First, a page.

- Freshman Rep. Mary Miller, R-Ill., was asked by Rep. Jan Schakowsky, D-Ill., to resign after saying that “Hitler was right on one thing,” referring to influencing youths, at a pro-Trump rally. Miller is being condemned by the United States Holocaust Memorial Museum, among others.
- For the first time since an allegation of sexual abuse against the Rev. Michael Pfleger came to light earlier this week, his church leadership has issued a statement, saying they “fully expect exoneration.” “We boldly stand behind our senior pastor,” St. Sabina Church associate minister Kimberly Lymore said this morning. “We do not believe the accusation.”
A bright one
South suburban Harvey — like Chicago — is known for a lot of things, some of them not so savory. Rampant corruption. Disinvestment — intentional or unintentional. And a recent viral video involving Harvey police officers.
So how does a community move on, accept the challenges and change the narrative? “Chicago P.D.” cast member and Harvey native LaRoyce Hawkins had an idea for his hometown: creating a mural as an inspiration to kickstart change.
“For us, the most important thing was to find light and balance to this battlefield that we find ourselves on — Harvey, specifically — because my hometown is where my heart is,” said Hawkins. “Every time there’s news or press, it doesn’t necessarily look great.”
Hawkins teamed up with muralist Amoz Wright, who he says provided “positive energy” from the beginning. And Wright told him about a quartet of local artists — Nefertiti Abdulmalik, David Isreal, Dante Lyles and Caleb M. Harris — who could make the mural a reality.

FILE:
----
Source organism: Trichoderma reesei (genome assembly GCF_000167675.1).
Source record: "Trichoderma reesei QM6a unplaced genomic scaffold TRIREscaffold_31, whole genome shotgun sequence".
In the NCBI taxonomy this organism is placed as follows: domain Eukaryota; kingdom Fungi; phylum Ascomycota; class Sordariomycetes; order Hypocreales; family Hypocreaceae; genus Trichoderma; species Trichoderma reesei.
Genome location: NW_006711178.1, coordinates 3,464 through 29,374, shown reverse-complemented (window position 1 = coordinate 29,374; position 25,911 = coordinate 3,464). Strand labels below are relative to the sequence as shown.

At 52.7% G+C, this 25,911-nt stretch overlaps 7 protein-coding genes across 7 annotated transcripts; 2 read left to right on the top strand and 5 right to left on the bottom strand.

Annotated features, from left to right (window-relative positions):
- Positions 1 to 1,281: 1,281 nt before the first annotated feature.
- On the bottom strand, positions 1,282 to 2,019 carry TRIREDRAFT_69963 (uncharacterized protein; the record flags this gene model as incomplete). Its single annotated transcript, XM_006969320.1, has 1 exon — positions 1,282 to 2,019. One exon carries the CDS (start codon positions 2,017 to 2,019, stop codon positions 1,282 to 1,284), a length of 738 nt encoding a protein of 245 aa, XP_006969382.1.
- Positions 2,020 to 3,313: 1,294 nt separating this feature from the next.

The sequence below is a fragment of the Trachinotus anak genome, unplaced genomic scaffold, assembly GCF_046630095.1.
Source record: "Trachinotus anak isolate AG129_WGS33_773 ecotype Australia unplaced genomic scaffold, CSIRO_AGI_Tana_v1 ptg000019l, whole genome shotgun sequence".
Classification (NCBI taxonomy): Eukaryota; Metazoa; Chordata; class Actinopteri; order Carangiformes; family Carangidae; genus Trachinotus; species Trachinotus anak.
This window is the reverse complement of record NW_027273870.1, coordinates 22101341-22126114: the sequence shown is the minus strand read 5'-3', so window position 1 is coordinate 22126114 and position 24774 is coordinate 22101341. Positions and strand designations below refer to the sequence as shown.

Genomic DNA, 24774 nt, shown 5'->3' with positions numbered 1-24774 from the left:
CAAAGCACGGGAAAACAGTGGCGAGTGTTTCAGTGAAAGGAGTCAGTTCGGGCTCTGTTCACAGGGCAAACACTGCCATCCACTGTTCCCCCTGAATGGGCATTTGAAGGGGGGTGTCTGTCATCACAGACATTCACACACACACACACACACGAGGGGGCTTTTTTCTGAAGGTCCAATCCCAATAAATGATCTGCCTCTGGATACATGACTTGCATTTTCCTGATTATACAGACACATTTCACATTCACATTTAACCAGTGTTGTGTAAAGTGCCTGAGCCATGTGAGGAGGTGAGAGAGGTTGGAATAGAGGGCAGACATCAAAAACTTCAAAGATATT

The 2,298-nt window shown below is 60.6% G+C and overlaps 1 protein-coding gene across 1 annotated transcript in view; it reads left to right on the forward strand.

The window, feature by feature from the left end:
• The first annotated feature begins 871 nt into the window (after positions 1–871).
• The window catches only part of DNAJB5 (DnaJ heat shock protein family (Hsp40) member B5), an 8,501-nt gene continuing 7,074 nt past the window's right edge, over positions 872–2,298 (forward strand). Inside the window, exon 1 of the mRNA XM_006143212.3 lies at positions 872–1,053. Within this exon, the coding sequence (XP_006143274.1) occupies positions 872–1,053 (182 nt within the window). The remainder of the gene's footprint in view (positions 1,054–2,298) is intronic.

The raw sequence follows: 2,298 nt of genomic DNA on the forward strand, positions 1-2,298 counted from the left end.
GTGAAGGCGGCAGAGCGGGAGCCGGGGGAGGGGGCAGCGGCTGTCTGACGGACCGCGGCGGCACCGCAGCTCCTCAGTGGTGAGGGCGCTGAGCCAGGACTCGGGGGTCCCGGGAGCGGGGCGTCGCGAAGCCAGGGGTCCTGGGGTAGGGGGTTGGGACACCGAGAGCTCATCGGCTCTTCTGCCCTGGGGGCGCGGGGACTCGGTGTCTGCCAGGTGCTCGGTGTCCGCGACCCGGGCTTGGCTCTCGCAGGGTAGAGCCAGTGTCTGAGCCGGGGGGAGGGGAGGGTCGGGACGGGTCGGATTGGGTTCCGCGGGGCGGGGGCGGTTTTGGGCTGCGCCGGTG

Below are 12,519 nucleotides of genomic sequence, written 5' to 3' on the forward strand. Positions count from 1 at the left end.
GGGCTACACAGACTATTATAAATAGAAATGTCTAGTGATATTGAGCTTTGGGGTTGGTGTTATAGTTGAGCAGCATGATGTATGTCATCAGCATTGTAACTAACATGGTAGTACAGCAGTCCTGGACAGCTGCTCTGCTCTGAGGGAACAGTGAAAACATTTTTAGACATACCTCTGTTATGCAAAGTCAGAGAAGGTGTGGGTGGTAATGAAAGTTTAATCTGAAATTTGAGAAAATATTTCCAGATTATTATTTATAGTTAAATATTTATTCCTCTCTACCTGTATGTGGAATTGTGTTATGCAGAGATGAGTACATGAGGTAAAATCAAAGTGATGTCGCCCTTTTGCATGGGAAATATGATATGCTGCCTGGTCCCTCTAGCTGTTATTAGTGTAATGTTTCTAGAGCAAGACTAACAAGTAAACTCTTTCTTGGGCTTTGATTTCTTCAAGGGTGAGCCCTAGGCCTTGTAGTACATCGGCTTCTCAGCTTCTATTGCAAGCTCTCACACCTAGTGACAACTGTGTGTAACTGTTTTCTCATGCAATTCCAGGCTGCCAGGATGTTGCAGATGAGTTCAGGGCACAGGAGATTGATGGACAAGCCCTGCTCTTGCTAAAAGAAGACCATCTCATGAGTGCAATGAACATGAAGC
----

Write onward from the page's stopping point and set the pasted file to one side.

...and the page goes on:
“It was a godsend,” said Wright, also a Harvey native, of working on the mural. “I was able to bring together some of the amazing artists that I know, who are some of my close friends as well, to be a part of this project.”
What followed is “Harvey World Wall,” which sits on the wall of the Harvey Boxing Club on Broadway Avenue. The mural, currently in the process of being painted, is a conglomerate of five works.
From the press box
He’s only a few games into his tenure, but Bulls coach Billy Donovan is already instilling greater confidence into his players.
And Cairo Santos, who was 12-for-12 in field goal attempts in December, became the first Bears kicker to win Special Teams Player of the Month since Robbie Gould in 2010.
Your daily question ☕
What do you do to decompress after a difficult news day?
Email us (please include your first name and where you live) and we might feature your answer in the next Afternoon Edition.
After a harrowing day for the U.S., we asked you how you feel about the state of the nation as the dust settles today. Here’s what some of you said…
“Horrified. Angered. Saddened. But I know this will not stand. We will continue to fight for our democracy. And we will prevail.” — Christina Brearley Nagrant
“I feel like you reap what you sow. Anybody with eyeballs saw this coming down the highway.” — Kevin Gibson
“We must focus on what really happened yesterday. Two new Senators from Georgia were duly elected. We can continue to focus on the misguided Trump supporters attempting to divide our country or we can move forward to focus on repairing our country.” — Edward Hadnott
“I think that our republic might be a little bruised and rattled right now, but it’s still here. America is a lot stronger than these trials and tribulations can do lasting meaningful damage to. The American Experiment is still underway.” — Chris Vaughn